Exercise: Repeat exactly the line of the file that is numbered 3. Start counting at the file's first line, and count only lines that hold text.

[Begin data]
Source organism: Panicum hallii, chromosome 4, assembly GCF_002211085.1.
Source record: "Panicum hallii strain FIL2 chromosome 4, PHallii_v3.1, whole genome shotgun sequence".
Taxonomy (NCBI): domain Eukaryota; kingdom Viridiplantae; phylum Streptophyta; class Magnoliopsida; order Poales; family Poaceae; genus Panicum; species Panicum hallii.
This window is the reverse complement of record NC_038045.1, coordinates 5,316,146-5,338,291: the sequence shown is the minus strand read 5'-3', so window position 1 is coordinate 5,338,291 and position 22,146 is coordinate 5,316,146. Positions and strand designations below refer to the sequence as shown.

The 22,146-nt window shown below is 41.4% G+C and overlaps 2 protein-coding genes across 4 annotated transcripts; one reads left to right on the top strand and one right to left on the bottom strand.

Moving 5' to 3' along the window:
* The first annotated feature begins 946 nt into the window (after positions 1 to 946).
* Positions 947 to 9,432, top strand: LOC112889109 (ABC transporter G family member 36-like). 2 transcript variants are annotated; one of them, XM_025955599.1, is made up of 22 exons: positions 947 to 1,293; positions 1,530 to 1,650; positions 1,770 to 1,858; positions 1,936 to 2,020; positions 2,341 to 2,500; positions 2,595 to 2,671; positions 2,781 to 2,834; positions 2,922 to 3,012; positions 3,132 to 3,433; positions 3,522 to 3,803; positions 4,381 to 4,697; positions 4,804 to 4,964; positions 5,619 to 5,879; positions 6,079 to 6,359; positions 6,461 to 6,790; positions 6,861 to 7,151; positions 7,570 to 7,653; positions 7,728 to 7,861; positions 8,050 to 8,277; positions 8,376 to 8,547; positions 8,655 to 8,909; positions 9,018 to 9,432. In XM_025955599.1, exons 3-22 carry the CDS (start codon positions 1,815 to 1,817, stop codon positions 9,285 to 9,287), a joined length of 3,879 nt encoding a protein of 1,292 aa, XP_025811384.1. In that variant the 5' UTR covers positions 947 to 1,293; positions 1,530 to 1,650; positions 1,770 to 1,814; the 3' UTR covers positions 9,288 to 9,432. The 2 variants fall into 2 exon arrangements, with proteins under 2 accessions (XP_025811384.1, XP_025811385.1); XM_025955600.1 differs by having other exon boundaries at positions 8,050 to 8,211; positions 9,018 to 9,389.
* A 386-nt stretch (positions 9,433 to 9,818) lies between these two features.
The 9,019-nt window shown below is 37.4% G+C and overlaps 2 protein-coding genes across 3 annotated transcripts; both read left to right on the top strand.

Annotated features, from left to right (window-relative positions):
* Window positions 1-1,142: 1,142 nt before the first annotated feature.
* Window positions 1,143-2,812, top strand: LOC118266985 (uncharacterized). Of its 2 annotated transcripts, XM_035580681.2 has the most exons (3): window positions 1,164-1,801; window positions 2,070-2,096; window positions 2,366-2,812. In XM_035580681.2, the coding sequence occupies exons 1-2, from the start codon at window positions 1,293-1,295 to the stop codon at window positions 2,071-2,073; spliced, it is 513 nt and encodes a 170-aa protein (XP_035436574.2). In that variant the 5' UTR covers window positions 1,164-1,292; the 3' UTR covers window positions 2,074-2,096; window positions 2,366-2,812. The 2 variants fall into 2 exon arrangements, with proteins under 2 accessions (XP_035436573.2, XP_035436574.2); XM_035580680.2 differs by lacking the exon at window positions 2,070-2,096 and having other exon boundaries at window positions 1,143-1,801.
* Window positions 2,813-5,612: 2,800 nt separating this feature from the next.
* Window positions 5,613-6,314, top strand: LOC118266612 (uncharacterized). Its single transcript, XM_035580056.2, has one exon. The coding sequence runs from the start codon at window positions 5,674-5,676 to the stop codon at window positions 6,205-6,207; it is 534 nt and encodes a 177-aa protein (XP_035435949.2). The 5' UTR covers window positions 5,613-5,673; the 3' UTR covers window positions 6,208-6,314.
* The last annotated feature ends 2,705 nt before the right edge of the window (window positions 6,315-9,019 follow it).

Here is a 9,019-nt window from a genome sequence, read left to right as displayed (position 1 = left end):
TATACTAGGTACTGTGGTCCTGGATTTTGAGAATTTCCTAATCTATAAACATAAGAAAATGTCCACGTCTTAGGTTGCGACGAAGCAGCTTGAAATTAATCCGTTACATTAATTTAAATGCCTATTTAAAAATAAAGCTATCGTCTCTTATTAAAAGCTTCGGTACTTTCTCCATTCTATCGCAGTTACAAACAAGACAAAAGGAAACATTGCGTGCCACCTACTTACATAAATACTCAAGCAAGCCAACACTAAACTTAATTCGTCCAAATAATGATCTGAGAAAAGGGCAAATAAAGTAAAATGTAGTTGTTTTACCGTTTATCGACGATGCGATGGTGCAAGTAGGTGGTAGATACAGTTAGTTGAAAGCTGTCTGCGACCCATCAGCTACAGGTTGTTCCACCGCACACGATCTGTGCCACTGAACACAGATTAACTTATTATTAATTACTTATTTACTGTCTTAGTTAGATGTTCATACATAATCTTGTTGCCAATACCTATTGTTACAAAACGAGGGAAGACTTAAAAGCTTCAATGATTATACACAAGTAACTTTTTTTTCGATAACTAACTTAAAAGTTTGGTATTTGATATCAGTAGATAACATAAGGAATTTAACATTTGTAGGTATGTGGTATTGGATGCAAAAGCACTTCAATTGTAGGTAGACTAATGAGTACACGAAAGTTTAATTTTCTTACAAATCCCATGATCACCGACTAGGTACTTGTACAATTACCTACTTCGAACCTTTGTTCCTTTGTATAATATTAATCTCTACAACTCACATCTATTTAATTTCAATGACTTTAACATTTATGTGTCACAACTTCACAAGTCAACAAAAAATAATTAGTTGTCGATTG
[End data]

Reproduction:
Taxonomy (NCBI): domain Eukaryota; kingdom Viridiplantae; phylum Streptophyta; class Magnoliopsida; order Poales; family Poaceae; genus Panicum; species Panicum hallii.